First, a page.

Pharmacy

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Pharmacy is a demanding profession and one where careless mistakes could have serious consequences. Pharmacists do not simply dispense prescribed medicines. They are experts in drugs and treatments, and are more than qualified to offer advice and guidance.

The Pharmacy Act of 2007 modernised the law governing the regulation of pharmacists and pharmacy practise. The pharmacy technician works alongside the pharmacist and assists in all aspects of pharmacy services. The pharmacy technician helps prepare, check, store, and dispense drugs.

Education

The Pharmaceutical Society of Ireland (PSI) is responsible for the accreditation and approval of educational programmes, in particular the three Bachelor pharmacy degree programmes in Ireland. It also is responsible for accrediting the Masters in Pharmacy degree.

Options for students looking to study Pharmacy at university in Ireland include honours degree courses in Pharmacy (level eight), and higher certificates in Pharmacy Technician Studies (levels six and seven).

All candidates should have taken at least one science subject in their Leaving Cert. Pharmacy students take subjects such as Pharmaceutical Chemistry, Pharmacology, Physiology, Biochemistry and Pharmaceutical Technology. They also learn about the social and professional aspects of pharmacy practise.

On completion, graduates will be aware of the uses and effects of drugs. They will also know how to formulate and dispense. In addition, they will have diagnostic skills and able to advise people on their medication.

Students on a Pharmaceutical Technician Studies course take similar subjects, while their course may also include a period of work placement in a pharmacy practice. Other related CAO courses and careers that students with an interest in Pharmacy might consider include Medicine, Pharmaceutical Science and Chemistry.

Options After Qualification

Upon completion of a Pharmacy degree, graduates spend one year in an approved pharmaceutical institution, under the direct supervision of a registered tutoring pharmacist. The student then sits the Pharmaceutical Licence Examination, and, if successful, can register as a practising pharmacist with the Pharmaceutical Society of Ireland.

Most Pharmacy graduates find positions in hospitals or in community (retail) pharmacies, initially as assistant pharmacists. Other Pharmacy graduates enter research, and may also take a postgraduate qualification in an area such as Pharmacology or Pharmaceutical Chemistry. Pharmaceutical research is extensive in Ireland at the moment, offering many opportunities to graduates.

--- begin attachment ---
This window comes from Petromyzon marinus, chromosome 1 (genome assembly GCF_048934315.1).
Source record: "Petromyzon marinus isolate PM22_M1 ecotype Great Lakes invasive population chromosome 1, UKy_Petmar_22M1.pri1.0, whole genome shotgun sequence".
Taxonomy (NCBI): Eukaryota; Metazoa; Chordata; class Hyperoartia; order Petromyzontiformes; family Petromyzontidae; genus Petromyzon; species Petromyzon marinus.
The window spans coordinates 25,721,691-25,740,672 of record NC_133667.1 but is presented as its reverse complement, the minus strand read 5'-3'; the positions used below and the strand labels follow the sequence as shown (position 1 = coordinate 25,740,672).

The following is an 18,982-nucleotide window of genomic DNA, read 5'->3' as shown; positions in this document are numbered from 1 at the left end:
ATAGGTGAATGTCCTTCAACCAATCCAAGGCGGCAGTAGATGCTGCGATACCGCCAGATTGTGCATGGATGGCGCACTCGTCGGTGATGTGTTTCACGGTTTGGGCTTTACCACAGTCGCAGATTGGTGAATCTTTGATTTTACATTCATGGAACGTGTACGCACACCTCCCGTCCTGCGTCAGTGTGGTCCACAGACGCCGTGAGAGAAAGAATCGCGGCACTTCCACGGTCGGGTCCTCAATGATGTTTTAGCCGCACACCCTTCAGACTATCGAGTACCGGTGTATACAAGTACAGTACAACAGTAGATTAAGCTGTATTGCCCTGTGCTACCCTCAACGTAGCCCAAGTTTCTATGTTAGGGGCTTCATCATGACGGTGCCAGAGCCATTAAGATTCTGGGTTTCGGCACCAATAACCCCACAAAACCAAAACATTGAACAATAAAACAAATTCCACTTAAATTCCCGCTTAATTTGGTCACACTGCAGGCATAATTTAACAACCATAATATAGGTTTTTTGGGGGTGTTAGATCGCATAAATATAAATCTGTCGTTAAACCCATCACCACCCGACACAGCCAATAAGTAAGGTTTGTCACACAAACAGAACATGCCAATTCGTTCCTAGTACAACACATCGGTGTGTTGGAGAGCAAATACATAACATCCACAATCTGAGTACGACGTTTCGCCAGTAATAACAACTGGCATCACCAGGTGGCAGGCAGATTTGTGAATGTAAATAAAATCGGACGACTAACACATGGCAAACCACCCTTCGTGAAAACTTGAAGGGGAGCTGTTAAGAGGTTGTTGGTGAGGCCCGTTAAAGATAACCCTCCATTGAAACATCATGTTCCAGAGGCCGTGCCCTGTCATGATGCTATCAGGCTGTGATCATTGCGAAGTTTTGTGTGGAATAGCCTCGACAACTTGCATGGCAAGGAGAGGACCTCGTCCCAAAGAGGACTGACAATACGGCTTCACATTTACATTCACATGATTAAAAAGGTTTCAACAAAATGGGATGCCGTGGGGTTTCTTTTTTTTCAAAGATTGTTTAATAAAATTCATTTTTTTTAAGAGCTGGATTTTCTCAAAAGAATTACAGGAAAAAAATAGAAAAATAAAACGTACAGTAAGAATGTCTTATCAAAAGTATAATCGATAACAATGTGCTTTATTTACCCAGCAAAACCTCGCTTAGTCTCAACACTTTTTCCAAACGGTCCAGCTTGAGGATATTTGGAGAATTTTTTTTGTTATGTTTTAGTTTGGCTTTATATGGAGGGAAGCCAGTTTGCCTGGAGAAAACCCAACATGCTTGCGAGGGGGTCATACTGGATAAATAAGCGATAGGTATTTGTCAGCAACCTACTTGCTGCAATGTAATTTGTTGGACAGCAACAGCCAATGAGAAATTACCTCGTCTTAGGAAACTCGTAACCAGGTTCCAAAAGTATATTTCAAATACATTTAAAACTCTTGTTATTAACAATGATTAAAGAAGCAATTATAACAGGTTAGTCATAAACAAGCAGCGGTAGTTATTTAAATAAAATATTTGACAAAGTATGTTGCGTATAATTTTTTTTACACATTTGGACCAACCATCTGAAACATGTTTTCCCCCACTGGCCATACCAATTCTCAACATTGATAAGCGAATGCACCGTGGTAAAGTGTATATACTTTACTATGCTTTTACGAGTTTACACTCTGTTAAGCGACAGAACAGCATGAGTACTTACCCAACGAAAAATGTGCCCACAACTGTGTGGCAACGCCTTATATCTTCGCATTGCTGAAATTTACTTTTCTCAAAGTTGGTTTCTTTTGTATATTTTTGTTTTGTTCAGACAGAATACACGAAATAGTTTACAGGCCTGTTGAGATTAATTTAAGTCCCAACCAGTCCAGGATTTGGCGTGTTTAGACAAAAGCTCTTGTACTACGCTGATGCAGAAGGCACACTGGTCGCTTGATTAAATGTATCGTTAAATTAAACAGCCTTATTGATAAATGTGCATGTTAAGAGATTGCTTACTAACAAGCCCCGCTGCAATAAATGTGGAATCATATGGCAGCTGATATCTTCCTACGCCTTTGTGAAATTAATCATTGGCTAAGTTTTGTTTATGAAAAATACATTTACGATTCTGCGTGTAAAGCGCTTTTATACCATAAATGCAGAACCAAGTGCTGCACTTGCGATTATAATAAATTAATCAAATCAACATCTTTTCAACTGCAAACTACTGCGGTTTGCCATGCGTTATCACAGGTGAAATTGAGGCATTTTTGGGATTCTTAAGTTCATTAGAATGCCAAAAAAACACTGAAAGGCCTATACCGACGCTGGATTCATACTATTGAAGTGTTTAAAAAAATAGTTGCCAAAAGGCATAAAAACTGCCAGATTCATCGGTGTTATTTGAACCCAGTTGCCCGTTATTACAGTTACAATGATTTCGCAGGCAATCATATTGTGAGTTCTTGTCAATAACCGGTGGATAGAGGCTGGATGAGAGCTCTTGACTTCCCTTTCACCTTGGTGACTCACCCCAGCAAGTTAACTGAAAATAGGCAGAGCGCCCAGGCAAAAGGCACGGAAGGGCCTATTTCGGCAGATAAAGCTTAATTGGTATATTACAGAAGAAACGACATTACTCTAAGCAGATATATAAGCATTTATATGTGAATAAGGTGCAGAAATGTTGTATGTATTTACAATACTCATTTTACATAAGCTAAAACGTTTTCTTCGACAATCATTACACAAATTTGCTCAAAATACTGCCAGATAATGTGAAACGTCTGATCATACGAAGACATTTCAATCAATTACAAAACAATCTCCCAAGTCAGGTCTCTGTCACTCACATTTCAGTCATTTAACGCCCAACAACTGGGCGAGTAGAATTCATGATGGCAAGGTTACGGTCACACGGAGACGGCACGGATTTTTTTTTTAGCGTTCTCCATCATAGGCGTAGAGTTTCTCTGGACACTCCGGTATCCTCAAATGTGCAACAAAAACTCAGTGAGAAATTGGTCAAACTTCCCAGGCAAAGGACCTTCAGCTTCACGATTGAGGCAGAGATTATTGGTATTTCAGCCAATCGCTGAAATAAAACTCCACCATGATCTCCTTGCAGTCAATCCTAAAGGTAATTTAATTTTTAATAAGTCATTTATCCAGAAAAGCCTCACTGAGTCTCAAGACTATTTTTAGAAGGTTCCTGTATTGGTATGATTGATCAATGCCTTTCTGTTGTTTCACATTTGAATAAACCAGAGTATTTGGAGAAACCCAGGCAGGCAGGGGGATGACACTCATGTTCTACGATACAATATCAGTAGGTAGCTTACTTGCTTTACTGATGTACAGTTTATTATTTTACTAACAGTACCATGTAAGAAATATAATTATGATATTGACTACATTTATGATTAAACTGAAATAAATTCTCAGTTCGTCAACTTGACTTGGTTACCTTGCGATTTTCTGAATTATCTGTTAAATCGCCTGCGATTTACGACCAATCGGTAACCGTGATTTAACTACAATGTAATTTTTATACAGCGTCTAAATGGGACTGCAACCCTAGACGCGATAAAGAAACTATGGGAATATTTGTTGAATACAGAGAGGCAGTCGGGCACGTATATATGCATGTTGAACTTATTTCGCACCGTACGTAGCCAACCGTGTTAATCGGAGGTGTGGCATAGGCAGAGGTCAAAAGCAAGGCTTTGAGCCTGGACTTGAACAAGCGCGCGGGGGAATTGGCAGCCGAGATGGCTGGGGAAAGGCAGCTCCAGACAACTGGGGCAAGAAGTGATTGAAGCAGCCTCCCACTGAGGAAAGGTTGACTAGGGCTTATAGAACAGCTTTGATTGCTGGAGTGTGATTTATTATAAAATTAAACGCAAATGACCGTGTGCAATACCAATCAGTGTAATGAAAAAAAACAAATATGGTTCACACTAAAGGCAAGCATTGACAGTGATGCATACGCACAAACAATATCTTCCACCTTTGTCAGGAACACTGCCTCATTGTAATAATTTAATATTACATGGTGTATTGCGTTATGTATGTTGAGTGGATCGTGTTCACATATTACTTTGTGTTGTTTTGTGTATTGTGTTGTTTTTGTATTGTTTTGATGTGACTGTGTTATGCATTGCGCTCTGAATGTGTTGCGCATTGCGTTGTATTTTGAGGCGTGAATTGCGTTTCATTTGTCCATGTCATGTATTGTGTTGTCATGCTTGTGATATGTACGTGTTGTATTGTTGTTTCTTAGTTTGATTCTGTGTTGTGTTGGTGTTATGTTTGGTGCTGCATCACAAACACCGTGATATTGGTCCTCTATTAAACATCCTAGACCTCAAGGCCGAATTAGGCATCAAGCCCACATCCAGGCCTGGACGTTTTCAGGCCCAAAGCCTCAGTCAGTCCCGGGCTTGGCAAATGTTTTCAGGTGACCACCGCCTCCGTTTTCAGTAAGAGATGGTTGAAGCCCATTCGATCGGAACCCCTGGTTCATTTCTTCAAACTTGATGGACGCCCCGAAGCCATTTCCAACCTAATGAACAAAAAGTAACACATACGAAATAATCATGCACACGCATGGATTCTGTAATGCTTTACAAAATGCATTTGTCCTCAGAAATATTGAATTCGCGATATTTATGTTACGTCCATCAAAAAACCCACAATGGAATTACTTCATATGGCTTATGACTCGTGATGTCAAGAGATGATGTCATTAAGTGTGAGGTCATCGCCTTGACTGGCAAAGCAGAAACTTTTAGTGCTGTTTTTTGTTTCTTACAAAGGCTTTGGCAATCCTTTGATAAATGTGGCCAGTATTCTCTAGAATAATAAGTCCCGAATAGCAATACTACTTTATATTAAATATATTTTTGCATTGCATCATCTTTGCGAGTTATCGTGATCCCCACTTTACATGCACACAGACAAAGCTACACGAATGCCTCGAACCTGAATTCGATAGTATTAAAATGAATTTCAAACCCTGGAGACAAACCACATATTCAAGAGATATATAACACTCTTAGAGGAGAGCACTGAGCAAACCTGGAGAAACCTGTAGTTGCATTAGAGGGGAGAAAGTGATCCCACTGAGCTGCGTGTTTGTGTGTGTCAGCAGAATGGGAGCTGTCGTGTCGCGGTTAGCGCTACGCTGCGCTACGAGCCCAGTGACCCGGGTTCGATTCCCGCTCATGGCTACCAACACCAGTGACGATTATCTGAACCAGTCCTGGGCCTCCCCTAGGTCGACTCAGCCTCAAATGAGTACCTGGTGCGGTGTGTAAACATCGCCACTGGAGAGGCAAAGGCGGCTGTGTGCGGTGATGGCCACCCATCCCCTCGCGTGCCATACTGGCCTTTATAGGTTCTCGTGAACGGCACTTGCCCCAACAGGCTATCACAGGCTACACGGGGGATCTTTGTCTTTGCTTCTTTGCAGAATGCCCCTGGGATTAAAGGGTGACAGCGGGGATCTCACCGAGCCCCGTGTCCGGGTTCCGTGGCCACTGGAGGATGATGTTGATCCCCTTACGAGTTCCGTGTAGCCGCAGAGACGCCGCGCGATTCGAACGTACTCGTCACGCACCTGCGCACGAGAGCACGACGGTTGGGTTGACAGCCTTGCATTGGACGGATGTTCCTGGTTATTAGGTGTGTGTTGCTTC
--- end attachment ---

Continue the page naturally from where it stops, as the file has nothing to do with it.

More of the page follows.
The Work

There are four main areas of pharmacy – community, hospital, industrial, and administrative.

Pharmacists don’t just read the labels on the jars and dole out the tablets; they are also involved in formulation and compounding, which means combining different medicines and ingredients to form correct doses and prescriptions.

Community pharmacy usually refers to working in a shop. People come in with prescriptions and you dispense medicines for them. Therefore, these pharmacists assist people in the community. They also give out non-prescription medicines as well as diagnose ailments, recognise symptoms and offer advice.

The hospital pharmacist compounds and dispenses medicines for patients. In addition, they also bulk manufacture of medicines and sterile products. They work closely with doctors and surgeons.

If working with the public leaves you cold, you can aim to become an industrial or administrative pharmacist. Industrial pharmacists do research and development. They develop new pharmacy products, as well as conduct tests on existing or updated medicines. Administrative pharmacists are responsible for gaining drugs approval from regulatory agencies by collecting and submitting reports on various medications.

Pharmacy technicians usually work in retail pharmacies or hospitals. They prepare and supply medicine, weigh and measure ingredients, as well as check stock levels, keep records and deal with public enquiries.

Personal Qualities & Work Environment

An interest and flair for science is beneficial. Organisational skills can play a vital role in a pharmacist’s success. The hours and work environment depend on the chosen area; they may work in a retail environment, in a hospital, or in a laboratory. The hours are usually regular, although shift-work and being ‘on-call’ are often required.

The Jargon

Pharmacology: The science of drugs, including their compositions, uses, and effects

Dispensing: Distributing in portions or parts

Formulation: To prepare according to a specified formula

Further Resources

Pharmaceutical Society of Ireland


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